Saturday, July 12, 2014

Minor league trip: Kohl Stewart and Nick Burdi

Kohl Stewart delivers Friday against the
Clinton LumberKings. (Photo by
Linda Vanderwerf)
The single most important player on the Cedar Rapids Kernels is Kohl Stewart, the No. 4 overall pick in the 2013 draft. I made the trip to Clinton's 1930s relic of a ballpark Friday to see the kid pitch.

Cedar Rapids blogger "Jim Crikket" warned me on Thursday: Stewart is kept on a tight pitch count and thus doesn't often work deep into games. (The same is true of the other teenager in the Kernels rotation, Lewis Thorpe, who I will not see pitch on this trip.)

The limits show in Stewart's record: He averages less than five innings a start, which makes it very difficult to pick up the win. His ERA is 2.58, but his won-loss record is 2-5; you can get a loss in a four-inning start, but you can't get a win.

He had no problems with the limits Friday. Stewart went six innings, allowing one run on six hits. He didn't walk anybody, and struck out five.

He has a very compact delivery; even in the windup, the right knee doesn't come close to waist level, and the hands don't rise above the chest. There's even less motion in the stretch; the slide step seems to come naturally to him.

Nick Burdi's is a maximum-effort delivery.
Notice the back leg kick in his follow-
through. (Photo by Linda Vanderwerf).
Unlike the (generally) more up-to-date Cedar Rapids yard, the Clinton park displays radar gun readings. Stewart touched 95 at least twice, but he generally worked his fast ball around 91 mph. The higher-velocity stuff tended to get hit pretty hard, actually; he got most of his outs, and certainly most of this third strikes, on offerings in the mid to upper 80s, either sliders or two-seam fastballs.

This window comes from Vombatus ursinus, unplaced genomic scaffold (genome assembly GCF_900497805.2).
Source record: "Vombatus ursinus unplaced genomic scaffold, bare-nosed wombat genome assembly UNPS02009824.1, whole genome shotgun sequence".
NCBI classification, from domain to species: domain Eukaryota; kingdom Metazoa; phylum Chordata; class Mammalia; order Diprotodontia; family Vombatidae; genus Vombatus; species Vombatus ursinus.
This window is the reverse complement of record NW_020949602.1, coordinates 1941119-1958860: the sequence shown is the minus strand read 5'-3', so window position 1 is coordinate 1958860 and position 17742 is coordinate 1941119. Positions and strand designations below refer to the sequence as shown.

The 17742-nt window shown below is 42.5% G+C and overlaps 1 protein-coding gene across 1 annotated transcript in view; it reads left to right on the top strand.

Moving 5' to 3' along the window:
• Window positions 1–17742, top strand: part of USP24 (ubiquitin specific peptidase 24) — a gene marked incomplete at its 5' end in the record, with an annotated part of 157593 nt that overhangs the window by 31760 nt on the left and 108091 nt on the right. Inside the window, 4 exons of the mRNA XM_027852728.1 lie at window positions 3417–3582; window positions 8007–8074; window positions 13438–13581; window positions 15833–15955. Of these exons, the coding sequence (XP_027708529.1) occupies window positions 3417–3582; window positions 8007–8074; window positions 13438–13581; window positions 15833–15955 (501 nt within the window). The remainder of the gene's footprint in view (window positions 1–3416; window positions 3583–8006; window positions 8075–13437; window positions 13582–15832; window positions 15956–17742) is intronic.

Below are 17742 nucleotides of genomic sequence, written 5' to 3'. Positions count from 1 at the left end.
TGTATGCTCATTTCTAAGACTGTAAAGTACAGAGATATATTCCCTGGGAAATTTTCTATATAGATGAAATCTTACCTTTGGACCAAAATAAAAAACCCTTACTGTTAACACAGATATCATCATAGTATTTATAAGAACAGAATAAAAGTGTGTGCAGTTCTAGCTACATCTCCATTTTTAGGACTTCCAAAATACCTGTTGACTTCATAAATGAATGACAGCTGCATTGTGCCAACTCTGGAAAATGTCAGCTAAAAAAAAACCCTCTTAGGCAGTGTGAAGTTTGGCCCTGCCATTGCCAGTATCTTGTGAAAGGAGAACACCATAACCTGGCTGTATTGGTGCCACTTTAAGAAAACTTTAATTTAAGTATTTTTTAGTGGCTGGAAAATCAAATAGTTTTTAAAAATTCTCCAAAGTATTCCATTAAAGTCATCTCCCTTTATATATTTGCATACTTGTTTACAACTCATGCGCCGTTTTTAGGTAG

He got eight outs on ground balls, five on outfield flies and five on strikeouts. One of the hits off him came on a bunt. He made a very nice defensive play himself, coming off the mound to field a tapper on a short hop and take it to first himself for the out.

Another pitcher I was hoping to see got the ball for the ninth inning: Nick Burdi, the Twins' second-round pick in last month's draft. He threw 12 pitches Friday and struck out the side. I recorded the speed on the park scoreboard for each pitch:

93, 97, 97, 88 (strikeout); 98, 96, 97, 89 (strikeout); 95, 89, 97, 96 (strikeout). Overwhelming stuff, to be sure, with the three high-80s offerings being wicked sliders. I don't think the three hitters Burdi faced even mustered a foul ball.

The word on Burdi around draft time was that he could be fast-tracked to the majors. I sure didn't see anything to contradict that assessment. It's not likely that the Twins would do that, but they could.

1 comment:

  1. Good stuff here - thanks for the insight!
    -Can of Corn